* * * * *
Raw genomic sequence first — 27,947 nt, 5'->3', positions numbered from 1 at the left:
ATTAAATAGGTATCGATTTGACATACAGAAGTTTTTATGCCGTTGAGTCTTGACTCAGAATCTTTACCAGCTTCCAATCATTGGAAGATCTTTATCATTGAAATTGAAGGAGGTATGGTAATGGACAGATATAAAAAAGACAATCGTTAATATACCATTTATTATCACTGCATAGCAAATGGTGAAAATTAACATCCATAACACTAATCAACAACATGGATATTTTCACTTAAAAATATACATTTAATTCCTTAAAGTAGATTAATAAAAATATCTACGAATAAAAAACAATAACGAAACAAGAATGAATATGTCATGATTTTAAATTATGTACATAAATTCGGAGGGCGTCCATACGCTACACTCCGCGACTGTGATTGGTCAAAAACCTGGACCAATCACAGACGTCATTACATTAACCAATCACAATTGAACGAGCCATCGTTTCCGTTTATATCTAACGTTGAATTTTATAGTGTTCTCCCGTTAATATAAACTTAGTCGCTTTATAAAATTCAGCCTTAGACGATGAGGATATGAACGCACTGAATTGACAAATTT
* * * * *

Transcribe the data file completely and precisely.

Raw genomic sequence first — 27,947 nt, 5'->3', positions numbered from 1 at the left:
ATTAAATAGGTATCGATTTGACATACAGAAGTTTTTATGCCGTTGAGTCTTGACTCAGAATCTTTACCAGCTTCCAATCATTGGAAGATCTTTATCATTGAAATTGAAGGAGGTATGGTAATGGACAGATATAAAAAAGACAATCGTTAATATACCATTTATTATCACTGCATAGCAAATGGTGAAAATTAACATCCATAACACTAATCAACAACATGGATATTTTCACTTAAAAATATACATTTAATTCCTTAAAGTAGATTAATAAAAATATCTACGAATAAAAAACAATAACGAAACAAGAATGAATATGTCATGATTTTAAATTATGTACATAAATTCGGAGGGCGTCCATACGCTACACTCCGCGACTGTGATTGGTCAAAAACCTGGACCAATCACAGACGTCATTACATTAACCAATCACAATTGAACGAGCCATCGTTTCCGTTTATATCTAACGTTGAATTTTATAGTGTTCTCCCGTTAATATAAACTTAGTCGCTTTATAAAATTCAGCCTTAGACGATGAGGATATGAACGCACTGAATTGACAAATTT